96,022.  The records of all ten were investigated, and all were exonerated, including one George Blake, a rising young MI6 officer who had played a key role in the Berlin Tunnel ...  (Spy & Intelligence Services)  ibid.  p129

 

96,023.  The message warned MI5 that Sniper had informed the CIA that he intended defecting to the United States ... Houghton, Lonsdale and presumably also the Krogers would all be blown by the defection ... Arranging the arrests was a prodigious feat of logistics ... The Krogers were soon identified by the Americans as Morris and Lona Cohen, wanted by the FBI in connection with the Rosenberg nuclear espionage case.  (Spy & Intelligence Services)   ibid.  p135-p39

 

96,024.  As for the source, it could only be one of a dozen people at the top of MI5.  (Spy & Intelligence Services)  ibid.  p143

 

96,027.  Throughout the 1950s American and British services pursued the Cold War with clarity of purpose and single-minded dedication.  It was not a subtle war, and there were precious few complications.  But in the early 1960s a rash of defectors began to arrive in the West from the heart of the Russian intelligence machine, each carrying tales of the penetration of Western security.  (Spy & Cold War & Intelligence Services)  ibid.  p163 

 

96,028.  Vassall swiftly confessed to having been homosexually compromised in Moscow in 1955, and was convicted and sentenced to eighteen years in prison.  (Spy & Intelligence Services)  ibid.  p167

 

96,029.  Many people in the secret world aged the night they heard Philby had confessed ... Philby’s defection had a traumatic effect on morale inside the senior echelons of MI5.  Until then, theories about the penetration of MI5 had been nursed secretly; afterward they became openly expressed fears.  It seemed so obvious that Philby, like Maclean before him in 1951, had been tipped off by someone else, a fifth man, still inside.  And of course, the possibility of a fifth man chimed completely with Golitsin’s evidence about a Ring of Five.  (Spy & Intelligence Services)  ibid.  p174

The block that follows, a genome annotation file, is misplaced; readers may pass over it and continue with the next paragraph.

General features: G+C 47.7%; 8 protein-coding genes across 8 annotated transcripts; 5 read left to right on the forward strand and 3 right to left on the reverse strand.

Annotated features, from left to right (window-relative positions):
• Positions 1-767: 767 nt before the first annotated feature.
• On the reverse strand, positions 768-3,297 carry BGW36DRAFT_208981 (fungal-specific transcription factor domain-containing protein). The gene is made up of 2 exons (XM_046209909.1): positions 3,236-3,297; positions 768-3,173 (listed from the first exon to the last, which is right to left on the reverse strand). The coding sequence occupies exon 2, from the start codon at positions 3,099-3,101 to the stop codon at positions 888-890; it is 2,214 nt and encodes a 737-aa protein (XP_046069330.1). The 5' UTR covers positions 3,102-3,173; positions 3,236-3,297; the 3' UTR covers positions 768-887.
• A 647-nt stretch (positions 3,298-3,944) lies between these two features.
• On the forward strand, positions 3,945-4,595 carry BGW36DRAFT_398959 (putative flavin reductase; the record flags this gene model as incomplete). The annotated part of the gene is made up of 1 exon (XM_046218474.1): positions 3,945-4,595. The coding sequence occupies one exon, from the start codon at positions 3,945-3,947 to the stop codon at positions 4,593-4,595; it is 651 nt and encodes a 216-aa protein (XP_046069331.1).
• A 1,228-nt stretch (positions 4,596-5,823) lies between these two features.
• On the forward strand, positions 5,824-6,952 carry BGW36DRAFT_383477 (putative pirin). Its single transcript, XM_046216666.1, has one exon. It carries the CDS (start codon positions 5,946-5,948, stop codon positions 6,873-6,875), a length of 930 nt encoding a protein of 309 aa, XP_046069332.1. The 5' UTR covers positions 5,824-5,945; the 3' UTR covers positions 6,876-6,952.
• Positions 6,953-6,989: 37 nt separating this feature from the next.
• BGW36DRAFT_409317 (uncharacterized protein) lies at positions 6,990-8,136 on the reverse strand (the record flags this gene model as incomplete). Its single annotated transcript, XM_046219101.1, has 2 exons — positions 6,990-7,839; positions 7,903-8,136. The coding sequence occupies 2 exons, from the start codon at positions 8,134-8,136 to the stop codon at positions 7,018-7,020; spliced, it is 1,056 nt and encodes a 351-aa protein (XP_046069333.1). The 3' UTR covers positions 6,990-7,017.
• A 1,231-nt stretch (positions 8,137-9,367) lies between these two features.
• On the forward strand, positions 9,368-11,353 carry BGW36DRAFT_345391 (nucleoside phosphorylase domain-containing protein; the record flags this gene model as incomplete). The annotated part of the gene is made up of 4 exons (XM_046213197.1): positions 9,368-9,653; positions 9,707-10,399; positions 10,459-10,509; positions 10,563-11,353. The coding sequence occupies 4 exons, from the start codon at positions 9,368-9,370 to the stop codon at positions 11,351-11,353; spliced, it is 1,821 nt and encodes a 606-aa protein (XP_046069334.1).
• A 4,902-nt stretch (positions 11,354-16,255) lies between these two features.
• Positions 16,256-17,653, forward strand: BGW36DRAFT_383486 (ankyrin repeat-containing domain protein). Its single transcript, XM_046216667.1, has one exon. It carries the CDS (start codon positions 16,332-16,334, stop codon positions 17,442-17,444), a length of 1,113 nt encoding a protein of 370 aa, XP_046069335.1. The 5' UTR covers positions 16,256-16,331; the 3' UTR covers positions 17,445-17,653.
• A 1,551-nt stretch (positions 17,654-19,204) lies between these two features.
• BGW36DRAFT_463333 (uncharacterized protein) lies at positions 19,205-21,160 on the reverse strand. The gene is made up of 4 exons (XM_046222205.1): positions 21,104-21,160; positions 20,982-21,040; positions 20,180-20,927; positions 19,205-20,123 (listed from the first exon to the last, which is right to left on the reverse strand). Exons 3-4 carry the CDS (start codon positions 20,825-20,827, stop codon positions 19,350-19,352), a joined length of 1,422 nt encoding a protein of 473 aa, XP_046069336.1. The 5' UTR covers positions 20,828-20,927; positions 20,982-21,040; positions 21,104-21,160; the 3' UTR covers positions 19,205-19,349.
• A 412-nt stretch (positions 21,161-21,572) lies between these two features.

96,031.  Most damaging of all, the Russian had a chain of agents inside the American atomic weapons development program, and another with access to almost every document of importance which passed between British and US governments in 1945, including private telegrams sent by Churchill and Presidents Roosevelt and Truman.  (Spy & Nuclear & Intelligence Services)  ibid.  p182

 

96,032.  On the face of it, the coincidental Modin [Philby’s controller] journeys, the fact that Philby seemed to be expecting Elliott, and his artful confession all pointed in one direction: the Russians still had access to a source inside British Intelligence who was monitoring the progress of the Philby case.  Only a handful of officers had such access, chief among them being Hollis and Mitchell.  (Spy & Intelligence Services)  ibid.  p195

 

96,033.  Occasionally, during the searches of Mitchell's office, Hollis talked about his early years.  He told me about his travels in China during the 1930s, where he worked for British American Tobacco ... The roots of his dislike of the Americans lay prewar.  (Spy & Intelligence Services)  ibid.  p199